[Python-ideas] Adding "Typed" collections/iterators to Python

Nathan Rice nathan.alexander.rice at gmail.com
Mon Dec 19 05:31:31 CET 2011

My apologies for the direct email.  Gmail is somewhat retarded when it
comes to the python lists, and I don't always remember to change the

>> Nathan Rice <nathan.alexander.r... at gmail.com> wrote:
>> I fail to see how the clunky act of importing a function most python
>> users probably don't know exists then creating another new function is
>> better than chaining one or two method calls.
> If you consider importing functionality 'clunky', then we're already
> at an impasse over what we consider to be 'elegant'. I also don't
> believe that user ignorance of standard library features mandates the
> inclusion of _everything_ into the base langauge.

There are a lot of warts in the standard library, (thus Py3).  I'm all
for importing things that deserve to be in their own namespace with
other, similar things.  I'm not for having to import something that is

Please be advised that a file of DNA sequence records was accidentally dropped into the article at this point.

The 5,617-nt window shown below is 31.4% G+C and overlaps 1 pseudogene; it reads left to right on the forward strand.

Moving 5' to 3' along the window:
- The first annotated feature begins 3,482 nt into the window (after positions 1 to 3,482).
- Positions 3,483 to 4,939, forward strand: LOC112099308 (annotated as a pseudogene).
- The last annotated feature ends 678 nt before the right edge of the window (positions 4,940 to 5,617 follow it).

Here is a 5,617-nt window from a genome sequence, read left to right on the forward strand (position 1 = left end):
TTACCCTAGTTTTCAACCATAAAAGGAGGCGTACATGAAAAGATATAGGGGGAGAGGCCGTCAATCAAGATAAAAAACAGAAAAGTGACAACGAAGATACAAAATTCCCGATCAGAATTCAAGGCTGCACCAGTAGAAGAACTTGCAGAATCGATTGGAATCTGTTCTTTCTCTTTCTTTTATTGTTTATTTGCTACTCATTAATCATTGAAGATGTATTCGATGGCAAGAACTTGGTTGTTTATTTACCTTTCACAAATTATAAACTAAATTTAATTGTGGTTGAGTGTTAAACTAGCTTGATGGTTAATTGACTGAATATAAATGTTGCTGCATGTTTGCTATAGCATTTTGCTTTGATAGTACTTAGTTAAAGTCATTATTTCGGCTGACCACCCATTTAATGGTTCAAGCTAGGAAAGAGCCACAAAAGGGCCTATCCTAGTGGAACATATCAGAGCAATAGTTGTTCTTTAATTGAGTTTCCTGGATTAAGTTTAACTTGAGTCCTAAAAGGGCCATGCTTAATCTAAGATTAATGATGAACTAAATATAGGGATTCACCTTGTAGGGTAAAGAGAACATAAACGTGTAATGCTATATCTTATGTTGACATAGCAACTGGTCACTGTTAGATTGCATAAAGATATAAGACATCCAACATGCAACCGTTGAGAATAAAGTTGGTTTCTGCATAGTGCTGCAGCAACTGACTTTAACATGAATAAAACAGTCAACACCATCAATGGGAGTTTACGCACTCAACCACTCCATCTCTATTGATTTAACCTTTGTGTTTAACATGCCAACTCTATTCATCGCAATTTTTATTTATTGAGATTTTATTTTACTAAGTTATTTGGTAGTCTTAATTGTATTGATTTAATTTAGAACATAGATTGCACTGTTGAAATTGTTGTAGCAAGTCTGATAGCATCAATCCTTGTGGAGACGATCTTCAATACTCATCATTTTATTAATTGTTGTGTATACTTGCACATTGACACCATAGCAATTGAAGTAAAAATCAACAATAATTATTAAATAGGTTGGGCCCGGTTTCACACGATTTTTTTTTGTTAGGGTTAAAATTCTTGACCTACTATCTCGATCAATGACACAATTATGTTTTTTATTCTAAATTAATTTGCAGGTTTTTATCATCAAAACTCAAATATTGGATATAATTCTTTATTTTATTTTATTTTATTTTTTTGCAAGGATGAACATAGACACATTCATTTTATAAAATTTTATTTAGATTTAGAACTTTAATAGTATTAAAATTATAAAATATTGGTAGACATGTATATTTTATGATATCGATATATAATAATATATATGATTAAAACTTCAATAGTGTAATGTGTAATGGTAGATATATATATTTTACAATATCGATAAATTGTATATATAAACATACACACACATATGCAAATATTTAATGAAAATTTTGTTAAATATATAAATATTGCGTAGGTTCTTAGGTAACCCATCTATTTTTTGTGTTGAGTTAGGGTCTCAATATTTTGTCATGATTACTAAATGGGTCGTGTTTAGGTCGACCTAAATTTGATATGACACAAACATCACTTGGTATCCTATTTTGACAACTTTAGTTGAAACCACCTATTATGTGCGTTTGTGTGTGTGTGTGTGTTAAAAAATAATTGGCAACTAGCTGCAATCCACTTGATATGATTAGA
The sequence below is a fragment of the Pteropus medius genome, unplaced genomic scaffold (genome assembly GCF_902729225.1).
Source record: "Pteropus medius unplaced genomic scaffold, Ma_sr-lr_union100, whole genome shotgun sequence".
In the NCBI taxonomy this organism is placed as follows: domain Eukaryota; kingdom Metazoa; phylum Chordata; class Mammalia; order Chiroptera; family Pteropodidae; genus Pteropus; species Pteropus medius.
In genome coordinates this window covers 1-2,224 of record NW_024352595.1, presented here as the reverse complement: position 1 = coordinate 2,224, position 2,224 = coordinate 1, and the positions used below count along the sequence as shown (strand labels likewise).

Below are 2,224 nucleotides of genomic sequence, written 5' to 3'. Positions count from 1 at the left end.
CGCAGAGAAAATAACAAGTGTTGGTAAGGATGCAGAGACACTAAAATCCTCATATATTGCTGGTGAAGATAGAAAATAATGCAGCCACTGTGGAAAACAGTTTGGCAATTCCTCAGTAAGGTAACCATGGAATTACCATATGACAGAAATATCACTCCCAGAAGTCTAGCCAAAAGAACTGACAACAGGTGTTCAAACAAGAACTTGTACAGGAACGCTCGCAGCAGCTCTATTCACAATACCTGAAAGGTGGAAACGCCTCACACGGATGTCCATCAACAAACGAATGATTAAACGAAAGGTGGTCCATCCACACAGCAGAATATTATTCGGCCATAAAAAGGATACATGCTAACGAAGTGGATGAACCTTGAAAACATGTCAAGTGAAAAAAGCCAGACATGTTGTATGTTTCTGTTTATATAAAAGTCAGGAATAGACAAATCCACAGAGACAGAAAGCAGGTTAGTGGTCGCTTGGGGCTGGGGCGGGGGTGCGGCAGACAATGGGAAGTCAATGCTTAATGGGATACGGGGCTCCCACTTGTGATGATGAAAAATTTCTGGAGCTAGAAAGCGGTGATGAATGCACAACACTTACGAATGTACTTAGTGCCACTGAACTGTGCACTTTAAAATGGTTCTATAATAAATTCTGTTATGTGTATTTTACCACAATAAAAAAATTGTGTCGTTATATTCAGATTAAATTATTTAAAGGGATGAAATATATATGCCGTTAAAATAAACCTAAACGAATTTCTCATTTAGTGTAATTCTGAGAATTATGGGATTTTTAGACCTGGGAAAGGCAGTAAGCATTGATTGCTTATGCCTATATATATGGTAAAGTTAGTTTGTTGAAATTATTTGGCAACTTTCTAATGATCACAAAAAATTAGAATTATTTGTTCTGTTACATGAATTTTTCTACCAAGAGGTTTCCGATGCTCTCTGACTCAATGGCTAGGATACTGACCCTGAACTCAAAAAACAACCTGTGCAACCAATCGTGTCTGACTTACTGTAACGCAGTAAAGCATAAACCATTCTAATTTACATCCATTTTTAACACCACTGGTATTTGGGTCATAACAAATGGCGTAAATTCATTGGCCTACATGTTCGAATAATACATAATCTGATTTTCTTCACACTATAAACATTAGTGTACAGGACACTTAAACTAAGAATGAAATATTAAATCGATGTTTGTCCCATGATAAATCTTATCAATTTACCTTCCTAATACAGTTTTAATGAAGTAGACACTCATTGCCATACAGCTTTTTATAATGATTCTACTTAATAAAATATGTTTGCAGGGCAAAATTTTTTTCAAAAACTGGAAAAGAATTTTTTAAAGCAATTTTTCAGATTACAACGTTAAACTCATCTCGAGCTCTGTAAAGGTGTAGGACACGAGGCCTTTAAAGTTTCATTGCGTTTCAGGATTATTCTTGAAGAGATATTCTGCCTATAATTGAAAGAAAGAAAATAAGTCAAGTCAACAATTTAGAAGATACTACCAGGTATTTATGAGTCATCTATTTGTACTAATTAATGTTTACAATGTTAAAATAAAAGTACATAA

needlessly more verbose than solutions that are available without an
import (see comprehensions).  If you were just trying to map a single
argument function I'd say "yeah, go for it" but from my perspective,
that code is square peg, meet round hole.

>> Just because you CAN do something already doesn't mean you can do it in
>> an elegant way.
> And just because YOU find it inelegant doesn't make it so. I find
> using operator & functools _far_ clearer in intent than using lambda,
> _and it works right now_, which was the point I was trying to make
> here. You wrote unreadable code and then tried to use that as an
> argument for your idea. Breaking down complex statements into clearer
> parts isn't a radical notion; cramming more and more functionality
> onto a single line isn't something to which Python needs to aspire.

What makes a solution elegant?  I'd say having access to a cross
cutting paradigm that is backwards compatible, reduces code while
making it more readable and provides opportunities to improve the
toolchain is more elegant.  At any rate, I could care less about the
lambda, that is a strawman.

>> If the only metric was "can we do this?" we would all still be using Fortran.
> And if it's "I don't want to have to code to deal with this, let the
> language change to do it", you end up with PHP.

Well, that would be true if you also added "I don't care if the
language is internally consistent in any way" and a few others, but
I'm not here to bash PHP.

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